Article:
This book is a bit dry and kind of business-focused as opposed to the social and cultural history of the subway, but it’s not bad for a short history.

Recommended books: Subway Style by The New York Transit Museum, Transit Maps of the World by Mark Ovenden, and Change at Park Street Under; the story of Boston’s subways by Brian J. Cudahy.
Rating: ***

Book Review: Early Bird by Rodney Rothman

Author: Rodney Rothman
Title: Early Bird
Publication Info: Simon & Schuster (2005)
ISBN: 0743242173


This book starts off with a 28 year old Rothman losing his job as a television comedy writer and deciding to “retire early” to a senior community in Florida.  The premise reads like the plot of a dumb sitcom and the cornball style of writing in the early going of this book almost made me put it down.  Somewhere along the way the book changes its tone.  First, Rothman finds himself unable to leave after the joke has played out and second he begins to see the humanity of the elderly people living in retirement in South Florida and even makes some friends.  He also makes some wry observations of the cliques and petty gossip in the community that should disabuse anyone of escaping these things with the wisdom of old age.  Overall, its enjoyable book with some funny bits and some insightful bits that makes it just good enough to barely overcomes its weak start.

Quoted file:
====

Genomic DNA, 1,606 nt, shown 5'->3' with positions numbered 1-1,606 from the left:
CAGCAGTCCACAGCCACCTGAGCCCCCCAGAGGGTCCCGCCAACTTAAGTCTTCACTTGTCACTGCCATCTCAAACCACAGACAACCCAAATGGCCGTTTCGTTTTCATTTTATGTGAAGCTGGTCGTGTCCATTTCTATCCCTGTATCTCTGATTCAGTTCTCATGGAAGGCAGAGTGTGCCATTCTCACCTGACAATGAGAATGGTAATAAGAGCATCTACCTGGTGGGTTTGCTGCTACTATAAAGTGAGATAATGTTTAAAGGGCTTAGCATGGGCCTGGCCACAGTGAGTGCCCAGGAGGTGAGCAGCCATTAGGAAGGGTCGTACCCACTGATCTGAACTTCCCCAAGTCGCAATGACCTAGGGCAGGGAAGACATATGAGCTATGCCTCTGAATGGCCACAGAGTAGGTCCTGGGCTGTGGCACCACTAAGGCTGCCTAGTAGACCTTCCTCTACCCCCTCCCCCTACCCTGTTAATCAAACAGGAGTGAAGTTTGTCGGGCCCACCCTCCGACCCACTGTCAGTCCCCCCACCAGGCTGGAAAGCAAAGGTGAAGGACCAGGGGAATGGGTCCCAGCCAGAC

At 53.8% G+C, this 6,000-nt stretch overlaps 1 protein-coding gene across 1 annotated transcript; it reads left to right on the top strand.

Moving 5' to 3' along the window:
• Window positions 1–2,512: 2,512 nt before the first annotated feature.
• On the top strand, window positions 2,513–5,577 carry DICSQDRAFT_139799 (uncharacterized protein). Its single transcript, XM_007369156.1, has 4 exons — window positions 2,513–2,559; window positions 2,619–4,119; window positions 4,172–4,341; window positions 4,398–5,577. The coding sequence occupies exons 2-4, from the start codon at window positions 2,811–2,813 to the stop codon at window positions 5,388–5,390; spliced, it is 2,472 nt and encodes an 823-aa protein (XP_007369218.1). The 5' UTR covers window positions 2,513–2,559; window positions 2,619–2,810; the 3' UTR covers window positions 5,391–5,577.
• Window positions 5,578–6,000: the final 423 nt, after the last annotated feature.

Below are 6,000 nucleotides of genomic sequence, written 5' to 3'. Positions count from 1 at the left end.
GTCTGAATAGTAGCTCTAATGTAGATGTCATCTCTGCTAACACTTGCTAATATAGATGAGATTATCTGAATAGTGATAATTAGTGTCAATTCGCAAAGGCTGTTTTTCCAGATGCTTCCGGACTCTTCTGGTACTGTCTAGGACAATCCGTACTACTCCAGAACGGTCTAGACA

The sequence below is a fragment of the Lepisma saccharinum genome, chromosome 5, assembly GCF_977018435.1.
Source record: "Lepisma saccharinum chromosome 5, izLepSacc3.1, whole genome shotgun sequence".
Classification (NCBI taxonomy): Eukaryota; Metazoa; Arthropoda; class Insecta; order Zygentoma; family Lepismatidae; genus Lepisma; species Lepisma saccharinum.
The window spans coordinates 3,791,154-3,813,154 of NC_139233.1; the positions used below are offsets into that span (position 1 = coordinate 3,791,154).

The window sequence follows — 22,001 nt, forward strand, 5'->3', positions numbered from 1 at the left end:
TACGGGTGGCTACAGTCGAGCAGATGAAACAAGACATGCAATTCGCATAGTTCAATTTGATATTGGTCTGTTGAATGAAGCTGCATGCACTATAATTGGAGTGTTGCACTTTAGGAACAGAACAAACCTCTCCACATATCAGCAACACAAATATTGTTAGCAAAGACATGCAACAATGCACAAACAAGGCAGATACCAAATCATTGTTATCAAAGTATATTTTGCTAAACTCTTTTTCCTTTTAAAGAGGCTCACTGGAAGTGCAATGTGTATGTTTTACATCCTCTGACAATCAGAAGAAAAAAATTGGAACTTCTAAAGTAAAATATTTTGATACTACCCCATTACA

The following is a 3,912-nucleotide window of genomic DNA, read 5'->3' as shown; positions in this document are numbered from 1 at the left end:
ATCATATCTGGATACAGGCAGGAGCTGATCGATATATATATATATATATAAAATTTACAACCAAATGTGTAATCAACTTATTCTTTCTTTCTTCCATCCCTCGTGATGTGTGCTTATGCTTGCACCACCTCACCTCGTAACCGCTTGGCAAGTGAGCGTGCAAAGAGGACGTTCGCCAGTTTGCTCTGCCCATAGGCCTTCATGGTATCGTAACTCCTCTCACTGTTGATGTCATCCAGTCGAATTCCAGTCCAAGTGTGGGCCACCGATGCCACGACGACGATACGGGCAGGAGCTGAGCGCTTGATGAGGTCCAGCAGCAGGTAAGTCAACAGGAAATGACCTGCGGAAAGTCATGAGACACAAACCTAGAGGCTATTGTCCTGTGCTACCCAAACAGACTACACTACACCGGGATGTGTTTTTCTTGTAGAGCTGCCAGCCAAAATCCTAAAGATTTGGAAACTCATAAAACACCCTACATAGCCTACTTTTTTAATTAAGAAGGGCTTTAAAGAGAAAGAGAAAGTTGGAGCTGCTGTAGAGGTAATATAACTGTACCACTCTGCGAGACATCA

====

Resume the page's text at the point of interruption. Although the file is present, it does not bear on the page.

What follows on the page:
Recommended books: Dishwasher by Pete Jordan,
Rating: **1/2

Book Review: American Nerd by Benjamin Nugent

Author: Benjamin Nugent
Title: American Nerd: The Story of My People
Publication Info: Scribner (2008)
ISBN:  0743288017


The author sets out to write about the history, sociology, anthropology and psychology of the nerd confessing that he is taking “a serious approach to a subject usually treated lightly, which is a nerdy thing to do,” (p. 11).  Early on Nugent defines the nerd:

I believe there are two main categories of nerds: one type, disproportionately male, is intellectual in ways that strike people as machinelike, and socially awkward in ways that strike people as machinelike… p. 8

The second type of nerd probably consists equally of males and females.  This is a nerd who is a nerd by sheer force of social exclusion. p. 9